Mark Watches ‘Babylon 5’: S03E02 – Convictions

In the second episode of the third season of Babylon 5, a terrorist plants seemingly random bombs around the station, sending all into a panic. Intrigued? Then it’s time for Mark to watch Babylon 5. 

Trigger Warning: For extended discussion of terrorism, white supremacy, and misogyny

Hey, could this show stop being relevant in 2018 for REALLY DEVASTATING REASONS.

The Bombings

Hi, this was really fucked up? I can barely believe just how many bombings there were in one episode, but I understand that they had to happen this way in order to convey the very chaos that Carlson wanted. That makes this a difficult episode to watch, even when you don’t watch this through a modern lens. Carlson just wanted people to suffer, and that’s what happens, over and over again throughout this episode. 

Of course, there’s a heavy suspicion over everything that unfolds here. Given the opening of this season and the events that ended season two, it’s not impossible to assume that there’s a political reason for the terrorism that Babylon 5 experiences. If it turned out Home Guard was behind this? I wouldn’t have been surprised. Someone retaliating against the Narn? Or the Centauri? Or the humans? Or Earth’s newfound alliances? Look, this is a VOLATILE time, and Carlson certainly exploited it. But it’s why this was so stressful, too. There’s that line from Dr. Franklin at the end of the episode where he remarks that he’s glad it wasn’t a Centauri. And it’s such a biting and painfully realistic line, particularly for some of us in the States, for example. We go through variations of this line of thought because we know that these horrific acts of terrorism are often followed by violent retaliations. I wouldn’t say that’s the same context in which Dr. Franklin uttered that sentence, but there’s still a pervasive fear here that whomever is responsible for the bombing is only going to make diplomatic matters worse on Babylon 5.

That also makes Carlson’s actual motivations fucking terrifying. Look, this was probably written with a specific intent in mind, but watching in this in 2018, when white men have committed so many acts of terror because they feel like they need to punish the world, is a surreal experience. There’s only bits and pieces of Carlson’s motivation here: he lost everything. His job. His wife. His apartment. And he relates that loss to the absurd reasons he was apparently told at the time, that it was all just part of the times. His anger may have a root cause that is understandable, but there’s nothing in the episode itself that glorifies what Carlson does. Rather, all we see is the horror he causes for about thirty minutes. By the time we get to see him and hear his reasoning in his own words, he’s a nightmare. He’s entirely unsympathetic. And it made me wonder if his story was even true. Were these things taken from him, or had he actually done something to make his wife leave? Men like him are often virulently misogynist, and we’ve seen far too many examples of this in the twenty-odd years since this episode came out.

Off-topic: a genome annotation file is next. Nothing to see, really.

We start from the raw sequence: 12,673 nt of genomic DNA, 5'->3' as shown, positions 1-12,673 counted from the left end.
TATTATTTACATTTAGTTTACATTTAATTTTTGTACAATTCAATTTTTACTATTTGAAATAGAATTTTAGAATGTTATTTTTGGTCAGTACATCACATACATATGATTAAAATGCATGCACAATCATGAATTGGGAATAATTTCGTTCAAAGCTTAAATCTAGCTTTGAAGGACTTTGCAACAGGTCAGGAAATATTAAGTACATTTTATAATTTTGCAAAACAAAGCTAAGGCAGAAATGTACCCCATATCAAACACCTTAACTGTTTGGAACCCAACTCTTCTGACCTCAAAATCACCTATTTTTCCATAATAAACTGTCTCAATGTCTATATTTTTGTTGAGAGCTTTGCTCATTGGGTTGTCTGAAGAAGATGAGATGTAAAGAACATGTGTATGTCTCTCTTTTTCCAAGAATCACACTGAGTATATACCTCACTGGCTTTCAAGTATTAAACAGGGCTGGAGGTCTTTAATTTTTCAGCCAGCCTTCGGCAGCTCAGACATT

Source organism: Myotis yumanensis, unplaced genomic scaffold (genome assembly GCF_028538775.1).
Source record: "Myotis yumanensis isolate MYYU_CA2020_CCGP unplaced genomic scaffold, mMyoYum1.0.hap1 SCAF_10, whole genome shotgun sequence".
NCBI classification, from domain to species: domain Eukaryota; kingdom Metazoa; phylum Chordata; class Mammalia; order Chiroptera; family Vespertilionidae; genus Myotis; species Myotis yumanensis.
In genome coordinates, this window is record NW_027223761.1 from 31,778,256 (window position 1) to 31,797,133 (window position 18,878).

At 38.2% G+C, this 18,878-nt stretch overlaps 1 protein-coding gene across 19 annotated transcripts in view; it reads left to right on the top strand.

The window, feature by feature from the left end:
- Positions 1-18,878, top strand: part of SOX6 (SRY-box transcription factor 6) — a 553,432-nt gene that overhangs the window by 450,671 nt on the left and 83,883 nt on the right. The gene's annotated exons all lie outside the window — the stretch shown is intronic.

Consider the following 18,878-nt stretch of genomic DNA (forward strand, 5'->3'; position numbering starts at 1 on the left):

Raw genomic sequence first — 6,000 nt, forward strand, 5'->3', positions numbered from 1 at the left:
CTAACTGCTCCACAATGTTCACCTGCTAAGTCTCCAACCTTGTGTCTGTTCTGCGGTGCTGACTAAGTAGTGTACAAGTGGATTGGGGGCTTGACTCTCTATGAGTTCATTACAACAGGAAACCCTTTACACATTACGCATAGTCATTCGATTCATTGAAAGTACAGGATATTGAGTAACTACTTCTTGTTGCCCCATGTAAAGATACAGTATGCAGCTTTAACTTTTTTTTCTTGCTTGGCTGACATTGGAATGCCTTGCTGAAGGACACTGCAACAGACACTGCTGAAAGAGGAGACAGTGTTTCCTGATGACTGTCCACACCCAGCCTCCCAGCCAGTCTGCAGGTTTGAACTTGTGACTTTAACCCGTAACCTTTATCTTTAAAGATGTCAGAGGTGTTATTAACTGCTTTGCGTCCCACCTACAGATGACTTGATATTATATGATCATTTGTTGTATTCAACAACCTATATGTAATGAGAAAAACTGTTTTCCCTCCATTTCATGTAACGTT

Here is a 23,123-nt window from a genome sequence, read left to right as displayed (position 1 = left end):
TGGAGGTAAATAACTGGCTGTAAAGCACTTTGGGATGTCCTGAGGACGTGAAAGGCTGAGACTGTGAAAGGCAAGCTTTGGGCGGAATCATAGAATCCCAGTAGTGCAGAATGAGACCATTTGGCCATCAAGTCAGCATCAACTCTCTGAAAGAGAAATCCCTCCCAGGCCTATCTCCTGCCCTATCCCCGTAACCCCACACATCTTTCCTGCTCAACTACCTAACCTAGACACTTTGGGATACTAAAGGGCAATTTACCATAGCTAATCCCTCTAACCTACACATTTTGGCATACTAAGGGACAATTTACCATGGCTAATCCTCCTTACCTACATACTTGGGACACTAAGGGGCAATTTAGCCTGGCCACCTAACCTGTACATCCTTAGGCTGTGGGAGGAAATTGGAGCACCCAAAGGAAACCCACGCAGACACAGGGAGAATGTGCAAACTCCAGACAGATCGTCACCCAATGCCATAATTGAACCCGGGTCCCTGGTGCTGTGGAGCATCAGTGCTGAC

Fuck Carlson. Just in case I’m not clear on that.

Stuck Together

There’s a deliberate comparison throughout this episode about empathy and good will, and y’all, it is SCATHING. When Lennier is injured after saving Londo’s life, Londo does something touching: he stays with Lennier and talks to him. I mentioned on video that there are scattered scenes throughout this show that demonstrate that Londo does have the capacity for kindness. But what are those moments worth in the long run? Because this moment is immediately contrasted with Londo in the same situation—unconscious and possibly gravely injured—but with a different party in the place of the observer. There’s a terrible irony in it all. When Londo is hurt, he’s trapped with someone who he despises, who would never choose to save his life. Rather, G’Kar takes great pleasure in watching Londo die, so much so that he is willing to die, too, as long as it guarantees that Londo does. 

That’s the complicated emotional and moral fabric that’s been woven by the past two seasons. Lennier wonders if he did a disservice by saving a life that cares not for others; and G’Kar watches as his one wish in the world is snatched away from him at the last minute. It’s complicated, messy, and disturbing. But it’s supposed to be. Life is indeed unfair, but these are complex portraits of characters trying to deal with just that.

The video for “Convictions” can be downloaded here for $0.99.

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About Mark Oshiro

Perpetually unprepared since '09.
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